In case you haven’t realized by now, I’m a big fan of the fascinating Hawaiian language. As with the Amerindian languages, the more I study Hawaiian the more intriguing it gets! No language deserves to die, and Hawaiian is a good example of a language whose many nuances of thought and expression would be lost to us forever if it went extinct. I’m very glad that Hawaiian (and its close cousin Māori of New Zealand) has a strong, successful revitalization program that serves as a poster-child for indigenous language revitalization efforts everywhere.
I’ll here give an example of a typical "professional" attitude expressed not all that long ago toward Hawaiian (and I could add other indigenous [Amerindian] languages) based on old European superiority and ethnocentrism:
"There is a great want of generic terms in the language. This is a peculiarity that distinguishes it from the English, but not from other uncultivated languages. No people have use for general terms until they begin to reason, and the language of the Hawaiians shows that they have never been a thinking people…." (italics mine)
Now how’s that for a dose of ethnocentrism?!
That was written by a missionary reverend, Lorrin Andrews, in 1838 while studying and composing a grammar of the language. He was definitely a product of his times, in that anything non-European was essentially "savage" and "barbaric." (It was not, after all, Latin or Greek.)
Anyway, I was reviewing some Hawaiian grammar and thought I’d blog about a few of the more interesting aspects of this intriguing language.
First, there’s an interesting syntactic change between positive and negative statements:
a. Ua hele ‘oia.
PERF go HON-3S
b. A’ole ‘oia i hele.
NEG HON-3S PERF go
He did not go.
Note that, in a negative sentence, the subject pronoun comes before the verb instead of after (the usual) with a particle inserted. (Hawaiian is a VSO language, by the way. Particles form an important part of Hawaiian grammar [the ‘glue’ that holds the language together], and they often cannot be translated into English.) Notice that the perfective particle ua becomes i in the negative.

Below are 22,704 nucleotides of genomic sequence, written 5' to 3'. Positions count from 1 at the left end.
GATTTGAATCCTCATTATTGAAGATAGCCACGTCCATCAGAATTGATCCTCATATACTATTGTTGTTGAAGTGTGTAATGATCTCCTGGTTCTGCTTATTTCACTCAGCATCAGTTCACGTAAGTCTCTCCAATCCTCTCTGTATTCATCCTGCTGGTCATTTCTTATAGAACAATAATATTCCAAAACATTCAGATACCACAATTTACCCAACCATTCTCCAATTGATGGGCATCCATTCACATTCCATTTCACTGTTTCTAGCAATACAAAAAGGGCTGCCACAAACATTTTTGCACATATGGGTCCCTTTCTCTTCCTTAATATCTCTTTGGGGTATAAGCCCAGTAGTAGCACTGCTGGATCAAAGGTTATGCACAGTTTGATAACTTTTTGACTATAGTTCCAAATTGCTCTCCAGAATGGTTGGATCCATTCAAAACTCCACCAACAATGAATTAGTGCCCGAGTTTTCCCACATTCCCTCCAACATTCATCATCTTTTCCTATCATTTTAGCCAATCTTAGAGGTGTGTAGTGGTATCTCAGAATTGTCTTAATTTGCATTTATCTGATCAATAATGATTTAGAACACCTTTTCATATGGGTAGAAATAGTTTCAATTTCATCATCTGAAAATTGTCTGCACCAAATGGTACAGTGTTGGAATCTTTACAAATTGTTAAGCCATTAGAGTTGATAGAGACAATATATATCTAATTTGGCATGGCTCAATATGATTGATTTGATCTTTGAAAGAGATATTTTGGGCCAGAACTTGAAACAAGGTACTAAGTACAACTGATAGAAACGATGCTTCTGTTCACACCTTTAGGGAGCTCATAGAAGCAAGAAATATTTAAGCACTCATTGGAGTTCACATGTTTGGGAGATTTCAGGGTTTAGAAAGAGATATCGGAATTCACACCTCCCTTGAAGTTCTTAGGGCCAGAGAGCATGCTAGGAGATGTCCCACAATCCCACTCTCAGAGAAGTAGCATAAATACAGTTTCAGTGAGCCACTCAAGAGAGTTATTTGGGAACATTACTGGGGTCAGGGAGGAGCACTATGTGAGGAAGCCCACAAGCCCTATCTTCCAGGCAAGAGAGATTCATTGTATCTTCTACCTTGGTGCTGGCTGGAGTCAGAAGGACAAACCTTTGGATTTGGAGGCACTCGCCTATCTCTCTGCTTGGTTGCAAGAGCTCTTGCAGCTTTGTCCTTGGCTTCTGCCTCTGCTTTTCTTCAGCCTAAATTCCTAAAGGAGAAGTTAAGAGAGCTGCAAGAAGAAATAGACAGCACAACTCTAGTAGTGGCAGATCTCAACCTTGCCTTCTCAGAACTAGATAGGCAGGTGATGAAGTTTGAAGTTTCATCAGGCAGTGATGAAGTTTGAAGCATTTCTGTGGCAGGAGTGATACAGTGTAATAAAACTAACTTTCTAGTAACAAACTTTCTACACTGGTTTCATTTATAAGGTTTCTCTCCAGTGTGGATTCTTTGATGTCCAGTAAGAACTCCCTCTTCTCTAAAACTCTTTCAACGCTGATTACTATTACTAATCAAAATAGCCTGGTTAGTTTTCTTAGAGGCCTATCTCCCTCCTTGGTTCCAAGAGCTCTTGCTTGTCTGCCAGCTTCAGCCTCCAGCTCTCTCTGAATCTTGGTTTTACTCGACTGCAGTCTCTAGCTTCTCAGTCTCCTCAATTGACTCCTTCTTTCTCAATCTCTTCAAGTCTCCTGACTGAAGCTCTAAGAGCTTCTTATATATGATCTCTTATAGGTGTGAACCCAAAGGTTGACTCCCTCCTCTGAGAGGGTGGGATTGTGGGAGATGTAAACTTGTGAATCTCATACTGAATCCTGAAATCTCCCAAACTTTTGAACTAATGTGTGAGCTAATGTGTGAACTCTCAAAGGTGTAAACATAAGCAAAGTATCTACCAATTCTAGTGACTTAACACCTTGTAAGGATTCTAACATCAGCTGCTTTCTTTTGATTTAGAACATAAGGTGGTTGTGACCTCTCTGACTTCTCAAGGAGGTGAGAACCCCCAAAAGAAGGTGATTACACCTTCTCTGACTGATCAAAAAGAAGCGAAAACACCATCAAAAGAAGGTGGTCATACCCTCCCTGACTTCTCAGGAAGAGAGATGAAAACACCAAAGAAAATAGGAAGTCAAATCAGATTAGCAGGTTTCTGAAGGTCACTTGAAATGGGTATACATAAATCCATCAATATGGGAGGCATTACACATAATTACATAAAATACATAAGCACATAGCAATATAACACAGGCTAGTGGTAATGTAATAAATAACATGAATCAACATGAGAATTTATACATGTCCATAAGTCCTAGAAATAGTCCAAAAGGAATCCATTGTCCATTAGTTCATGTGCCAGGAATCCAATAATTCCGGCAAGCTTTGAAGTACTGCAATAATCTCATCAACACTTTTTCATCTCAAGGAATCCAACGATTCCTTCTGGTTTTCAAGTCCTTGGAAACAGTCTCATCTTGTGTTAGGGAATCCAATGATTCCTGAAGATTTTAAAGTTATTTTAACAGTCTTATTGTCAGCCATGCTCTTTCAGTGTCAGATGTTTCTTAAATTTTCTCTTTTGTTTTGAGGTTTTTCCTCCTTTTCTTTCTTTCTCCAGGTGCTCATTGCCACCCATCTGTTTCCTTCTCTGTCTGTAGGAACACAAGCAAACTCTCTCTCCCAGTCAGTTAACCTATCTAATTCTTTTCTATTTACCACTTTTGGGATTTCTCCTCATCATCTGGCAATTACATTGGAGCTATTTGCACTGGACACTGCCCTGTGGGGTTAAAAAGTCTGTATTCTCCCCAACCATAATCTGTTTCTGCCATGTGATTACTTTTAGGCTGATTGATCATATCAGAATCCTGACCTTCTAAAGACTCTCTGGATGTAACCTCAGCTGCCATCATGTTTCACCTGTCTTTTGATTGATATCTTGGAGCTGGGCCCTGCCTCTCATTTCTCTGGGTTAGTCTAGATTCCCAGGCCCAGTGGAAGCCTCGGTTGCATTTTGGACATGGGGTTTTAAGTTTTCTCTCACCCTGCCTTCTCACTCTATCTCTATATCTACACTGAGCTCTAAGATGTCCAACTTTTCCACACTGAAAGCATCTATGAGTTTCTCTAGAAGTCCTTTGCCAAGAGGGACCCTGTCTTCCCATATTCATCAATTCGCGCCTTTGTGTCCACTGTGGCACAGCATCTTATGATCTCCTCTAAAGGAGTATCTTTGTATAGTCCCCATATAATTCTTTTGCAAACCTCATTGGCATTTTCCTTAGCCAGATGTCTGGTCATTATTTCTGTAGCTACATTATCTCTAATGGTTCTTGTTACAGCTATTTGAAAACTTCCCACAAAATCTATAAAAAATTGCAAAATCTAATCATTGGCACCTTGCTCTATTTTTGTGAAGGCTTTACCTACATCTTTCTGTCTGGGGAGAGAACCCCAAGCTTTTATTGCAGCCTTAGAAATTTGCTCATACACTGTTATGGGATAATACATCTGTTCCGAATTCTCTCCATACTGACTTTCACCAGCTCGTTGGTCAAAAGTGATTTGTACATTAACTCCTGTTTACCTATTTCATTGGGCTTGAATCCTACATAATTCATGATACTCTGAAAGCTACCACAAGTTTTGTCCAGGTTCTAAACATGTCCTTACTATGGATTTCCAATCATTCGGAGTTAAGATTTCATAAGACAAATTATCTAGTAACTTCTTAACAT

I also came across an interesting example of a type of "semi-passive construction" (for lack of a better term), i.e., the sentence appears to be both passive and active at the same time!
Ua aloha ‘ia au iā Ka-lalau.
PERF love PASS 1S to Ka-lalau.
I love Ka-lalau.
This is instead of the full active form:
Ua* aloha au iā Ka-lalau.
I’m really not sure what the semantic difference is here between the active and this “semi-passive” form. If there are perchance any native speakers out there reading this, e kōkua mai! (help!)
This particle has been called a linking particle, anaphoric particle, or resumptive pronoun:
a. Ua holo mākou i laila.
PERF ride 1P-EXC to there
We rode there.
b. I laila mākou i holo ai.
to there 1P-EXC PERF ride AI
It was there that we rode to.
In sentence b, in order to topicalize the location ‘there’, the anaphoric or resumptive ai is used to refer back to the fronted topic i laila.
ka wā a Paka’a i ha’alele aku ai iā Waipi’o.
DET time of Paka’a PERF leave thither AI Waipi’o
The moment when Paka’a left Waipi’o.
There is a cognate ai in Tongan, another Polynesian language:
Ko e fefine na’e tokoni ‘a Sione ki ai.
PRED DEF woman PAST help ABS John to AI
It is the woman John helped (to her).
According to Christopher Baker (no date),
"Resumptive pronouns normally occur in ‘logical’ positions. For example, [the example above] from Tongan has the resumptive pronoun ai following the preposition ki ‘to’. In Hawaiian, though, the resumptive pronoun does not occur in its ‘logical’ position; it occurs after the verb in the post-verbal aspect marker position. The resumptive pronoun of Tongan and Hawaiian are indeed cognates. The positions in which they occur are simply not the same. The ai in Hawaiian is only found in one position, i.e., the same position as the post-verbal aspect marker; it is never found in nominal position as in Tongan."
Finally, here’s an example of a long, complex Hawaiian sentence:
Ā loa’a nā wa’a, he mau kaulua,
when get DEF-PL canoe, INDEF group double-outrigger
ho’i maila lākou ā pae ma Wai-kīkī
return here-then 3P and land at Wai-kīkī
ho’omākaukau ka holo ā holo nō ia lā;
prepare DEF sailing and sail indeed this day
ia wā ho’olā’au mai ‘o Kou, kekahi wahine
this time urge here HON Kou another woman
a Ka-welo e holo pū i Kaua’i
of Ka-welo to sail together to Kaua’i
hō’ole aku-la ‘o Ka-welo.
refuse there-then HON Ka-welo
‘When [they] had gotten the canoes, double-outriggers, they returned and landed at Wai-kīkī, made preparations for sailing, and sailed on this day; at this time Kou, another wife of Ka-welo, urged that she sail also to Kaua’i; Ka-welo refused [her].’
* Ua is glossed as perfective. Hawaiian is largely an aspectual language, often making no clear and definite distinction between present and past tense, though it does distinguish between whether an action is complete or incomplete.
Examples above from (1) Hawaiian Grammar by Elbert & Pukui, 1979 and (2) a paper titled Hawaiian Relative Clause Structure by Christopher Baker (online; no date).